Most robots that are ‘technology dinosaurs’ at present have stories of failures in their early stages of development. These failures foretell that there are a lot more to learn about robotic technology from pitfalls and experience to succeed! Despite strong researches, robotic industries are still known to be error-prone with regular failures.
Are glitches the reason for Robotic failures?
Information on how and when robots fail helps in identifying the drawbacks in the current robotic industry. This helps the robotic industries to fight the challenges they face in developing fault-tolerant control robots.
Recent studies of robotic performance in USAR (Urban Search And Rescue) and MOUT (Military Operations in Urban Terrain) have shown a significant lack of reliability!
Factors affecting robotic performance are plenty. Categories of failures depending on the source of robotic failure are classified into two, namely :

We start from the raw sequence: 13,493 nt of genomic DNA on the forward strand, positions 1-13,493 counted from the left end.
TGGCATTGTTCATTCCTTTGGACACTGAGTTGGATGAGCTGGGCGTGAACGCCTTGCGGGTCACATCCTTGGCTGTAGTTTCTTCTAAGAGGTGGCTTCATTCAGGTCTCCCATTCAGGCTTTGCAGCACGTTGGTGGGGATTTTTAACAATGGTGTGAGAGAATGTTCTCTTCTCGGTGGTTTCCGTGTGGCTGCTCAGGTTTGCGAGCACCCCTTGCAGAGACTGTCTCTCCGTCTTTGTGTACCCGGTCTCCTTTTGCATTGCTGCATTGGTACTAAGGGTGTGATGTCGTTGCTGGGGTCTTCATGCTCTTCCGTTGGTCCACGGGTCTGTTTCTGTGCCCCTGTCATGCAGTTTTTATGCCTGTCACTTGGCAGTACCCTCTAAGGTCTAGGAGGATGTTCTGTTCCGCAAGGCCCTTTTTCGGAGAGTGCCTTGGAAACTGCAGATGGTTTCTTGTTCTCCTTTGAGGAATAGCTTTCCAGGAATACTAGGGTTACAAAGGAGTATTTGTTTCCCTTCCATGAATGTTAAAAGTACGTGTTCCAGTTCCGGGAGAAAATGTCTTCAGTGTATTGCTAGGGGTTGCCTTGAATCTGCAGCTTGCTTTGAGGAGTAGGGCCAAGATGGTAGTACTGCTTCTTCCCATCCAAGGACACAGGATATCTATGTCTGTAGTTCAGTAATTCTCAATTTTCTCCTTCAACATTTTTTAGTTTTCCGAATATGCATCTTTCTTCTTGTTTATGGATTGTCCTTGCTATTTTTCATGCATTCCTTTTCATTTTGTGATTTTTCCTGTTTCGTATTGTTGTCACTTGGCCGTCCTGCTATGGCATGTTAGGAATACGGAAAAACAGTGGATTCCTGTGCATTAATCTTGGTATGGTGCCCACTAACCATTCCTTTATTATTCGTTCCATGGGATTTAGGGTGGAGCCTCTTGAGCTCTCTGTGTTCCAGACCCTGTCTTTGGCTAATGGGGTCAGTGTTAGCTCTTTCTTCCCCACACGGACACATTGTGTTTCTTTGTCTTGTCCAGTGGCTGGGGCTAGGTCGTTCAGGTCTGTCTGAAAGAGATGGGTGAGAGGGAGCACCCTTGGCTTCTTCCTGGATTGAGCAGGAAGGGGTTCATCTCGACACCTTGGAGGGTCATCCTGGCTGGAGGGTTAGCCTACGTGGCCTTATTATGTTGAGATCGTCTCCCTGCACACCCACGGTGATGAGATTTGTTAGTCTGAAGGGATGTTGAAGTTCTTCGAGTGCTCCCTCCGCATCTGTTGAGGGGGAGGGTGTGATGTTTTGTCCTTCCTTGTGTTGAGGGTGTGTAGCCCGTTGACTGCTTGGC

- Physical Failures: These failures include those that arise due to common physical systems found in all robot platforms. These are effector, sensor, control systems, power and communications. Examples are wheels, motors, grippers and treads.
- Human Errors or Failures: These are also called errors. They occur due to human interaction with the robot or the computer.
Basic statistical analysis done to identify reasons for physical failures in various robotic industries are based on several key factors:
- MTBF(Mean Time Between Failures)
- Average downtime
- Frequency and Impact of Failures
- Dependability Computing